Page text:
I was a little incensed. I happen to be monogamous, and not just an accidental monogamy, but the kind of monogamy that was agreed upon by both partners so that neither one of us would get hurt. According to these people, my partner and I are being selfish and limiting, pitting ourselves against each other, because we’re willing to not hurt the other person. The logic here is ridiculous. There ARE some instances in which partners have differing interests and desires. There ARE some instances in which “if you get what you want, that is bad for me”. To take a very clear example, in some instances, that would be rape (if one partner wants sex and the other doesn’t, it would be very bad for them to give their partner what they want). This model of relationships seems to circulate around the idea that there is no compromise in relationships, that we don’t sometimes give up things that we want in order to keep our relationship happy and healthy. 


This does not of course mean that we don’t love our partner if we sometimes ask them not to do something they’d like. It means that we are balancing our own mental and emotional needs against the desires of our partner. Because there are in fact TWO people in a relationship, and we have to look out for BOTH of those people in a relationship. This kind of rhetoric is extremely harmful because it asks individuals to ignore their feelings and desires so that their partner can be happy. Want to know where else that kind of rhetoric exists? Rape culture. It invalidates your feelings, and means that you don’t get to ask for anything. 


You DO get to ask for things in relationships. You DON’T have to be entirely “selfless”, because if you were then your partner would not be getting the happiest version of you possible. Every relationship has these instances of give and take, where one partner might desire something and the other might be hurt by it. If it’s a healthy relationship, they then discuss it and try to decide which course of action leads to the most happiness in the relationship. For example, in my relationship right now I’ve been struggling with some memories of bad relationships in the past. I’ve asked my boyfriend to stop doing certain things that are a little bit triggering to me. He may really desire those things, but he has stopped doing them because my trauma is a bigger harm to our relationship than his desire. Or a more mundane example, I hate the sound of people chewing, so if he’s eating and I’m not, I ask him to turn on the TV so that I can’t hear it. And he does, even if he may want to converse with me while he’s eating, because it’s really not hard for him and it means something to me.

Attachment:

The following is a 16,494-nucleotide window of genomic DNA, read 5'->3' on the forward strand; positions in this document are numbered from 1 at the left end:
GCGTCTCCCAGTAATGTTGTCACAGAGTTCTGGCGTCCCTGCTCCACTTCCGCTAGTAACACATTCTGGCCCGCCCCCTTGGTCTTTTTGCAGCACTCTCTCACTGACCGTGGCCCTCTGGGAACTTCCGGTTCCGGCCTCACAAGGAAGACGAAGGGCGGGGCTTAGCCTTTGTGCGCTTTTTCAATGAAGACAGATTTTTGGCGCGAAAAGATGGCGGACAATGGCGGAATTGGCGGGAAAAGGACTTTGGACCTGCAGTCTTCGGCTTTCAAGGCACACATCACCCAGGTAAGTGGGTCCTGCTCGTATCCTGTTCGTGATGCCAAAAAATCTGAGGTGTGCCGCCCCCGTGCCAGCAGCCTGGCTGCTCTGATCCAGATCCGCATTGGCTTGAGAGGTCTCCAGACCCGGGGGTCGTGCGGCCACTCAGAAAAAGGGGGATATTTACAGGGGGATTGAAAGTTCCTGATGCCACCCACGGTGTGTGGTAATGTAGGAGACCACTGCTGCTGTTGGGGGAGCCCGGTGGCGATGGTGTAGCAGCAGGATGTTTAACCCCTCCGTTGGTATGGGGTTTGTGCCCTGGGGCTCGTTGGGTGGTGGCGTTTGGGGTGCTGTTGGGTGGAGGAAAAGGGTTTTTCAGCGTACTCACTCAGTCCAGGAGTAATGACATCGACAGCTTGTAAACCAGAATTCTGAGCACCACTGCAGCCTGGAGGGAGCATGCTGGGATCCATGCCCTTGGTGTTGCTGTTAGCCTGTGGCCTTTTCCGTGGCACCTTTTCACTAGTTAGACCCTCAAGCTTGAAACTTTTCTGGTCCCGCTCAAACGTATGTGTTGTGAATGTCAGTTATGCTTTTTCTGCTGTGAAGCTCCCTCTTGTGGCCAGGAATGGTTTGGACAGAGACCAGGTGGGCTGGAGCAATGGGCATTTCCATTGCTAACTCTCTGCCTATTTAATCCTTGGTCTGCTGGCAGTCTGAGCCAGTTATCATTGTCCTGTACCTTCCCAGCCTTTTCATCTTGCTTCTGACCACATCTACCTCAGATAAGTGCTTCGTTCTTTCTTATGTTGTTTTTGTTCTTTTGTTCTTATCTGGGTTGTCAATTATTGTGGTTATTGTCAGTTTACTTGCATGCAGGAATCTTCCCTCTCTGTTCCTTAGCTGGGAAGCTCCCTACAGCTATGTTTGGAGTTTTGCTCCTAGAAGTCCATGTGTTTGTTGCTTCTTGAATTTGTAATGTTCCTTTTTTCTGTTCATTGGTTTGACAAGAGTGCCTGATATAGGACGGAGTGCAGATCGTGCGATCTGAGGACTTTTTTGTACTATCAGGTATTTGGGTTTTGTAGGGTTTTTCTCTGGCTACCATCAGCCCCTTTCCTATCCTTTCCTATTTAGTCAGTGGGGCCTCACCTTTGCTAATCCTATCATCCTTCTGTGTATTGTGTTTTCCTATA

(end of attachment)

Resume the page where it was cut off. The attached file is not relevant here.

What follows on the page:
But there are certain instances where it falls out the other way. I had a boyfriend in the past who told me that he was uncomfortable with me swing dancing because I was with other guys. Swing dancing brought me a GREAT deal of joy though, and I had already made certain compromises about what I would do with certain other people to keep his anxieties more settled, and we talked about it to keep both of us feeling comfortable. In that case, the balance swung the other way.


And sometimes, you can’t figure out the balance. Each individual thinks that their side is more important. For this writer, perhaps the freedom to have sex outside the relationship is HUGELY important in their ability to feel happy and fulfilled in life, and they simply can’t survive without it. Their partner might be incredibly hurt by it, and feel betrayed and alone and unwanted. In those cases, it might simply mean that the individuals are incompatible. However just because one individual can only imagine a life where everyone would want to give complete untethered freedom to their partner and want that complete freedom for themselves, does not mean that’s the only way to be egalitarian. Letting both partners have a say in what they do is egalitarian. His version of “egalitarian” is just as one sided as a single partner demanding that the other stay locked in the house. It’s simply the other direction. It’s holding your partner a slave to the idea of “freedom” even when that idea hurts them, and saying that if they can’t accept this abstract notion of freedom, they don’t love you. It invalidates your partner’s choices and ability to gauge for themselves what their level of emotional tolerance is for certain things.


Asking your partner to ignore their feelings so that you can pay attention to your own feelings is NOT egalitarian. A relationship that balances the feelings of both partners IS egaliatarian. It might be open, it might not be. That depends on the weight of the feelings of those involved. But the idea that we should ignore when we feel hurt, unwanted, vulnerable, betrayed, alone, jealous, or any other feeling you might get when your partner is with someone else is extremely invalidating, and ignores one half of the relationship. It promotes the idea that freedom is more important than respect for those you love. And that is NOT a healthy idea.


It is NOT inherently selfish to ask your partner to stop doing something that is hurting you. It IS inherently selfish for your partner to expect you to ignore those feelings of hurt if they’re having a good time.